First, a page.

Joe O’Grady to Be Remembered With Comedy Show

When thinking about what kind of event her late husband Joe O’Grady would want to have in his memory, his wife thought of his two passions; sports and comedy.

Shannon O’Grady and longtime friends of the family are organizing a night of stand-up comedy for Friday, April 29, with all proceeds from the evening going towards the education of Joe and Shannon’s three children.

Tickets will be $100 each and the event will take place at Archbishop Stepinac High School in White Plains, where O’Grady had coached junior varsity baseball.

“My husband was an avid sports fan, and we juggled the idea of a golf tournament,” Shannon O’Grady said. “But I thought the best way to honor him in a unique way would be a comedy night, because at the end of his life he was a stand-up comedian, and unlike in a sports tournament, nobody gets eliminated.”

O’Grady, who was diagnosed in late 2008 with synovial sarcoma, a form of cancer that often develops in muscles, blood vessels and other body tissue, passed away in July 2010 at the young age of 39.

Shannon O’Grady, now 37, and Joe both grew up in Castle Hill, but never actually met until both were living in Throggs Neck in 1996.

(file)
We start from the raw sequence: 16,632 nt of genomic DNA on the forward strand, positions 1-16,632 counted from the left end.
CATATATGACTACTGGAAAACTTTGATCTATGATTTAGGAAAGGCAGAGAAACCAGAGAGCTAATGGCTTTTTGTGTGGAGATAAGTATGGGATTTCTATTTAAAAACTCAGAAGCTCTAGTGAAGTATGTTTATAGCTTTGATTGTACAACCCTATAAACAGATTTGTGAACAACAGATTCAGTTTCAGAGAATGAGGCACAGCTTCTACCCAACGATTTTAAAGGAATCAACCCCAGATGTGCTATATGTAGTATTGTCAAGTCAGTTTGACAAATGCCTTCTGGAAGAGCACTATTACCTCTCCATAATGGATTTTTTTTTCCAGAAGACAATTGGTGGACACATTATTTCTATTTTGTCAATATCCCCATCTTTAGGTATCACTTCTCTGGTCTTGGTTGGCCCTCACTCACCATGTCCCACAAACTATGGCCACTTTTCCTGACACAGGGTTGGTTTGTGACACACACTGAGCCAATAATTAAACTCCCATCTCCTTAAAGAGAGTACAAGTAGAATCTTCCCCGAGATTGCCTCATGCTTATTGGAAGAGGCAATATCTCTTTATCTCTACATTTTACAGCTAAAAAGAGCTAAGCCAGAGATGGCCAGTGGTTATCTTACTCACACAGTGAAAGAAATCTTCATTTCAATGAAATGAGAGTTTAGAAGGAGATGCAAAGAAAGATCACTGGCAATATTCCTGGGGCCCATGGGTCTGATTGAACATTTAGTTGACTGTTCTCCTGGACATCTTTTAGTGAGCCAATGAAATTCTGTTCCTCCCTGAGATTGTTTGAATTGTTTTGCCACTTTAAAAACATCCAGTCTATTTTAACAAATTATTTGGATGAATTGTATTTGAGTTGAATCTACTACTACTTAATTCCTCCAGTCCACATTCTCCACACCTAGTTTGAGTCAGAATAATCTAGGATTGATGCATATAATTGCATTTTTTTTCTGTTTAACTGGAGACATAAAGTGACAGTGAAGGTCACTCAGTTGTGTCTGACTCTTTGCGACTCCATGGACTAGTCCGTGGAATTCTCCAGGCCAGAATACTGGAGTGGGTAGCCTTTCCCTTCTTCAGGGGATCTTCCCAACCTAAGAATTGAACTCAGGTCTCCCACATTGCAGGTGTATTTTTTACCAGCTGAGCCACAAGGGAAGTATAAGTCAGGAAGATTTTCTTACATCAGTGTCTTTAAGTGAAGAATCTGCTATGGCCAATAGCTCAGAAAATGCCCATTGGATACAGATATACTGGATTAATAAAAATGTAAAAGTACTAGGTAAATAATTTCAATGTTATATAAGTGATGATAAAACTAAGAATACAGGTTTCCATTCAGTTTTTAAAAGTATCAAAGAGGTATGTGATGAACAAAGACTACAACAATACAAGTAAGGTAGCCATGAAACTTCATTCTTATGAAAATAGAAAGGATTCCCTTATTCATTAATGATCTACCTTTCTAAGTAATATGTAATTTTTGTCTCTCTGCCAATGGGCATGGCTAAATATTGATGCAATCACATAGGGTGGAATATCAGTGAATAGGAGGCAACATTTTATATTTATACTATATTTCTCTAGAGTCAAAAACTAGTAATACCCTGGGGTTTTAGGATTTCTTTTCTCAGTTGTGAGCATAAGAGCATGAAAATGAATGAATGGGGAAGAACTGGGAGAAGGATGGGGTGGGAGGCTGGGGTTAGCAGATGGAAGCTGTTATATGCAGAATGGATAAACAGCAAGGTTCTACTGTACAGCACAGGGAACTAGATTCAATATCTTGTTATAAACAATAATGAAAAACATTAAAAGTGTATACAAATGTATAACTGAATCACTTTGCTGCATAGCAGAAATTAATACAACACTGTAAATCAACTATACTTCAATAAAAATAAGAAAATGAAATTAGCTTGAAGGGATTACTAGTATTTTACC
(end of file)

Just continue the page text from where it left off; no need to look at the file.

“The number one adjective that people would describe him would be funny,” Shannon said. “And that’s one of the reasons I fell in love with him.”

Joe taught fifth and sixth grades at St. Martin of Tours School and Shannon is a fourth grade teacher at P.S. 304. Both schools are in the Bronx.

They married in 2003 and continued to live in Throggs Neck to build their family even though doctors told the O’Gradys that they would be unlikely to conceive due to a diagnosed medical condition and as a result, the couple decided to adopt two of their children from Haiti, with Idamene, who is now 10-years-old, and John, who is now 4. Despite doubt of being able to give birth to a child, Shannon learned that she was pregnant while in the process of adopting John and eventually gave birth to Thomas, who is now 3-years-old.

Rather than looking at the comedy event as purely an act of charity, the O’Grady’s and their friends look at the event as a way of remembering a beloved father, friend and active member of the community.

“I would call it a community of friends looking support his family and kids,” said Sheila Haney, one of the night’s organizers. “I think the event is there to bring people together to remember and honor him. He was very well loved and was a character that always had a hilarious, quick wit about him.”

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